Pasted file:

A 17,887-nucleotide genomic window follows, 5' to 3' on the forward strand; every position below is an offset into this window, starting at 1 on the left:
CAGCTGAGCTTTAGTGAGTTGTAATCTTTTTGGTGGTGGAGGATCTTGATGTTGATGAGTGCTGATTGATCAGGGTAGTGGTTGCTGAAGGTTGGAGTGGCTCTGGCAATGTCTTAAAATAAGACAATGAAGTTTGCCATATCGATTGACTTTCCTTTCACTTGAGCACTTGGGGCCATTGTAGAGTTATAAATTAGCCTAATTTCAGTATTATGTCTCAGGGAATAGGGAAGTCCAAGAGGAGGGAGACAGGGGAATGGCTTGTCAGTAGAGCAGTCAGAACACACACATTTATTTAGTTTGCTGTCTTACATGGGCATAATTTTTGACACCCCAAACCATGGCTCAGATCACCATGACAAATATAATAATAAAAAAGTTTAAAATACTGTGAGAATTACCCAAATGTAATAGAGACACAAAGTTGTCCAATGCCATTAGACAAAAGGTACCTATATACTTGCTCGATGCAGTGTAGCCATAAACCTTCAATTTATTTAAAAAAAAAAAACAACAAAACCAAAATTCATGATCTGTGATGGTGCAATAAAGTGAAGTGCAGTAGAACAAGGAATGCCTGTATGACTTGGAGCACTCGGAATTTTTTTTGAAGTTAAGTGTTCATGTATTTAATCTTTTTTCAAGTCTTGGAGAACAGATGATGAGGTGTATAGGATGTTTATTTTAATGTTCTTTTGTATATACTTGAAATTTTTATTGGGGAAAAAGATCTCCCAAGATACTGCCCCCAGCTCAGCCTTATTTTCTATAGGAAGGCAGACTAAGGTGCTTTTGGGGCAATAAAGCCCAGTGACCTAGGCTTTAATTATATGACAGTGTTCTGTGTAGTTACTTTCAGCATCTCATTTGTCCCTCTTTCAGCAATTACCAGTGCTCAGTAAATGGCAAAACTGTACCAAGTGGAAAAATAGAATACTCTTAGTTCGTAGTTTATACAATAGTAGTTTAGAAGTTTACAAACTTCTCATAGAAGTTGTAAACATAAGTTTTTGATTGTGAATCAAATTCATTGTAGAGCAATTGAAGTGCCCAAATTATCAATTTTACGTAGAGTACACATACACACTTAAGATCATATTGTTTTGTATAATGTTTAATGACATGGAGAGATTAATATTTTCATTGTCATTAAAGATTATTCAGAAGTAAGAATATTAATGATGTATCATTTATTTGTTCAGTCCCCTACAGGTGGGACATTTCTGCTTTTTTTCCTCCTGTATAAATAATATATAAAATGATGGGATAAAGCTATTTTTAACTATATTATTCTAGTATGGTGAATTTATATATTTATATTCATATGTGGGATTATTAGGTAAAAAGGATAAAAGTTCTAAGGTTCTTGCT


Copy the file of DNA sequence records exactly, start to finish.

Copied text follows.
A 17,887-nucleotide genomic window follows, 5' to 3' on the forward strand; every position below is an offset into this window, starting at 1 on the left:
CAGCTGAGCTTTAGTGAGTTGTAATCTTTTTGGTGGTGGAGGATCTTGATGTTGATGAGTGCTGATTGATCAGGGTAGTGGTTGCTGAAGGTTGGAGTGGCTCTGGCAATGTCTTAAAATAAGACAATGAAGTTTGCCATATCGATTGACTTTCCTTTCACTTGAGCACTTGGGGCCATTGTAGAGTTATAAATTAGCCTAATTTCAGTATTATGTCTCAGGGAATAGGGAAGTCCAAGAGGAGGGAGACAGGGGAATGGCTTGTCAGTAGAGCAGTCAGAACACACACATTTATTTAGTTTGCTGTCTTACATGGGCATAATTTTTGACACCCCAAACCATGGCTCAGATCACCATGACAAATATAATAATAAAAAAGTTTAAAATACTGTGAGAATTACCCAAATGTAATAGAGACACAAAGTTGTCCAATGCCATTAGACAAAAGGTACCTATATACTTGCTCGATGCAGTGTAGCCATAAACCTTCAATTTATTTAAAAAAAAAAAACAACAAAACCAAAATTCATGATCTGTGATGGTGCAATAAAGTGAAGTGCAGTAGAACAAGGAATGCCTGTATGACTTGGAGCACTCGGAATTTTTTTTGAAGTTAAGTGTTCATGTATTTAATCTTTTTTCAAGTCTTGGAGAACAGATGATGAGGTGTATAGGATGTTTATTTTAATGTTCTTTTGTATATACTTGAAATTTTTATTGGGGAAAAAGATCTCCCAAGATACTGCCCCCAGCTCAGCCTTATTTTCTATAGGAAGGCAGACTAAGGTGCTTTTGGGGCAATAAAGCCCAGTGACCTAGGCTTTAATTATATGACAGTGTTCTGTGTAGTTACTTTCAGCATCTCATTTGTCCCTCTTTCAGCAATTACCAGTGCTCAGTAAATGGCAAAACTGTACCAAGTGGAAAAATAGAATACTCTTAGTTCGTAGTTTATACAATAGTAGTTTAGAAGTTTACAAACTTCTCATAGAAGTTGTAAACATAAGTTTTTGATTGTGAATCAAATTCATTGTAGAGCAATTGAAGTGCCCAAATTATCAATTTTACGTAGAGTACACATACACACTTAAGATCATATTGTTTTGTATAATGTTTAATGACATGGAGAGATTAATATTTTCATTGTCATTAAAGATTATTCAGAAGTAAGAATATTAATGATGTATCATTTATTTGTTCAGTCCCCTACAGGTGGGACATTTCTGCTTTTTTTCCTCCTGTATAAATAATATATAAAATGATGGGATAAAGCTATTTTTAACTATATTATTCTAGTATGGTGAATTTATATATTTATATTCATATGTGGGATTATTAGGTAAAAAGGATAAAAGTTCTAAGGTTCTTGCT